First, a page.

Cortez is okay. It works out, but it’s occasionally a little much. He’s only got like two things he can do. Three if you count him putting his hands in his vest pockets. Daniels is similar. She’s got some really good moments, but they’re spread out wrong. The film doesn’t know how to emphasize its actors’ deliveries, which is most on display with ostensible scenery-chewer Dudley Digges. Digges is a sweaty mess of vague but obvious sinfulness with major interpersonal communication issues. And somehow Del Ruth, Rees, and Marks manage to drain all the momentum from his deliveries with how they cut between shots. Maltese Falcon has a lot of pacing issues, down to reaction times for actors. There’s a lot of talking in the film; the vast majority of the film is just talking. And Del Ruth never figures out how to keep up the momentum of it. It’s like it ought to be stagy, but isn’t. Del Ruth is overenthusiastic when it comes to emphasizing the performances.

And it mostly hurts Digges. Hurts Matieson a bit, but not as much. Matieson doesn’t bit down on a sofa arm and rip it apart. Digges goes wild.

Walter Long’s good enough as Cortez’s partner. Thelma Todd is about as good but wasted as Long’s wife, who Cortez is having an affair with; naturally. Though, again, the twist. It covers a lot of storytelling choices from the script, including who gets screen time and how. Robert Elliott is annoying as the by-the-books cop. He comes off as an idiot, not a capable crime solver. J. Farrell MacDonald is fine as the good cop. They’re around a lot, but they don’t really matter because they’re not women Cortez can try to make time with.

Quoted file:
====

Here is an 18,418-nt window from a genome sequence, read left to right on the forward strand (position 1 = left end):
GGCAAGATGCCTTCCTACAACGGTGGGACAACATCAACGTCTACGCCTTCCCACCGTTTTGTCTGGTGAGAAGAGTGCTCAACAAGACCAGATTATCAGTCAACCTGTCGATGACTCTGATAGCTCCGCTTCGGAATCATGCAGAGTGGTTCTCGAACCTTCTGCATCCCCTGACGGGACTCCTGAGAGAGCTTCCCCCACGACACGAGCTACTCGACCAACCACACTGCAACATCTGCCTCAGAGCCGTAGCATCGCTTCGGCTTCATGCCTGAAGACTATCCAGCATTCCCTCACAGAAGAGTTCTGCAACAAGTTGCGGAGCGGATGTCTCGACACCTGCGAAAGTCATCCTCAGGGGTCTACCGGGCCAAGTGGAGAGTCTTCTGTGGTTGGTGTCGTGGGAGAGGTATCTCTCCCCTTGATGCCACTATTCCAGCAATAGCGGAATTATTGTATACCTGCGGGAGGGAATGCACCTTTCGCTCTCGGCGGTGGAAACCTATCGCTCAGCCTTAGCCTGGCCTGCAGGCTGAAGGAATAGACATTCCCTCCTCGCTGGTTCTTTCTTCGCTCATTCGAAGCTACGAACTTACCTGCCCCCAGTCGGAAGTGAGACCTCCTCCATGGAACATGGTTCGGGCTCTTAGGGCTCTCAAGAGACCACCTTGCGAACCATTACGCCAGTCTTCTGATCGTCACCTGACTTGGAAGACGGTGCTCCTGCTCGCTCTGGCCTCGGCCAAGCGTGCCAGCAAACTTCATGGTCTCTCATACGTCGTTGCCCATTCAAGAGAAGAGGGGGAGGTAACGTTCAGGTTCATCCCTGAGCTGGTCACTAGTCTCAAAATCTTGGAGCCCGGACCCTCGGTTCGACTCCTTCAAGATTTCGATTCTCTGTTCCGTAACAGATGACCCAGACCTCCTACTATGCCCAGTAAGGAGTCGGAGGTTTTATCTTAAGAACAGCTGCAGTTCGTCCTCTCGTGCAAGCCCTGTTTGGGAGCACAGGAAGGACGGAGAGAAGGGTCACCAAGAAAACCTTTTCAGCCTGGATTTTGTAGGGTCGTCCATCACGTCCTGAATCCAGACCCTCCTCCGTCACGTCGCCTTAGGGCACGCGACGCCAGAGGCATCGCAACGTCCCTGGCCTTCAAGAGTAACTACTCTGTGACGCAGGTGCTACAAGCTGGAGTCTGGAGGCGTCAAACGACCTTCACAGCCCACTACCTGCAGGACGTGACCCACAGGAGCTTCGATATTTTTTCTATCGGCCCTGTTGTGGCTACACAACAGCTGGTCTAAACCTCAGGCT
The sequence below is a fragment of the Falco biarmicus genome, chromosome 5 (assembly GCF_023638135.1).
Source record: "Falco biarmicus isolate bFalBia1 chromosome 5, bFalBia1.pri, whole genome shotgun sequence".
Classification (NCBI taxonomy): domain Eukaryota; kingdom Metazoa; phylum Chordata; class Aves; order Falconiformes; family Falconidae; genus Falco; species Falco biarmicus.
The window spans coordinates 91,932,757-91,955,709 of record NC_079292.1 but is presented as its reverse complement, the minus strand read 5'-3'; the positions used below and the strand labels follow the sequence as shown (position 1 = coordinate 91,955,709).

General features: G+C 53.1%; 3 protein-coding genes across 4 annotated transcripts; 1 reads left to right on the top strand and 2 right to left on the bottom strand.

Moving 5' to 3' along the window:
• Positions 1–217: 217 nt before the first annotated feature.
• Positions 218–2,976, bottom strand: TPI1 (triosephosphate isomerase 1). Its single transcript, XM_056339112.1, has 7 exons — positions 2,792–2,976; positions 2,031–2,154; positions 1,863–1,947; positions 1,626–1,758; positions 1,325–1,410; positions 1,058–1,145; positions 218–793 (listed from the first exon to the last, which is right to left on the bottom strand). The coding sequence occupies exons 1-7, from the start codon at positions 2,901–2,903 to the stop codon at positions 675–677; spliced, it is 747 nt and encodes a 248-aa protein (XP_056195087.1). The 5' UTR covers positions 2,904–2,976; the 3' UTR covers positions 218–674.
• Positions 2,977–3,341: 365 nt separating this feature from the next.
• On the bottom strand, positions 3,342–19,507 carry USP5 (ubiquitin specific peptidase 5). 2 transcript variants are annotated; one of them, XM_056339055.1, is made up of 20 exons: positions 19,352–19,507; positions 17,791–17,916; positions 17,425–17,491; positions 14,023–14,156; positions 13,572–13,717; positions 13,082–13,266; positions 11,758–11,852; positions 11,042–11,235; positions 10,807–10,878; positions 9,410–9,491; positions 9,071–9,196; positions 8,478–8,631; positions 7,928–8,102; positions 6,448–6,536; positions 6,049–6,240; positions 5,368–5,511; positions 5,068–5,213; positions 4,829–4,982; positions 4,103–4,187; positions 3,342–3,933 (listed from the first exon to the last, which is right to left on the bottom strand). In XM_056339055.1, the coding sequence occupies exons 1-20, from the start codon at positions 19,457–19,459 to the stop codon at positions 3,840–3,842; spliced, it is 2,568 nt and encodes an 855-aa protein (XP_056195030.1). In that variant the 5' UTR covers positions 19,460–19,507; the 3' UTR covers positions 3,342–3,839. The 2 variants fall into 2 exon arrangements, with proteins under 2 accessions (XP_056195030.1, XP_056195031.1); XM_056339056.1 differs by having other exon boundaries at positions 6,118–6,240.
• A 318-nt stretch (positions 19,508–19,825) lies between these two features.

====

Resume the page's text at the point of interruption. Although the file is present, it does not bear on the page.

The Maltese Falcon is way too blasé about itself. It’s got an exceptionally good script, but Del Ruth doesn’t seem to know what to do about it. Or with it.

3/4★★★

CREDITS

Directed by Roy Del Ruth; screenplay by Maude Fulton and Brown Holmes, based on the novel by Dashiell Hammett; director of photography, William Rees; edited by George Marks; released by Warner Bros.

Starring Bebe Daniels (Ruth Wonderly), Ricardo Cortez (Sam Spade), Dudley Digges (Casper Gutman), Una Merkel (Effie Perine), Robert Elliott (Detective Lt. Dundy), Thelma Todd (Iva Archer), Otto Matieson (Dr. Joel Cairo), Walter Long (Miles Archer), Dwight Frye (Wilmer Cook), and J. Farrell MacDonald (Det. Sgt. Tom Polhouse).


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Hot Biskits (1931, Spencer Williams)

Hot Biskits refers to lead Thurston Briggs. He’s Hot Biskits, only he uses a pseudonym because he’s a con man. He’s got a cushy job as a miniature golf course manager; the owner is a crooked cop, who’s fine just so long as the managers don’t make any money on the side.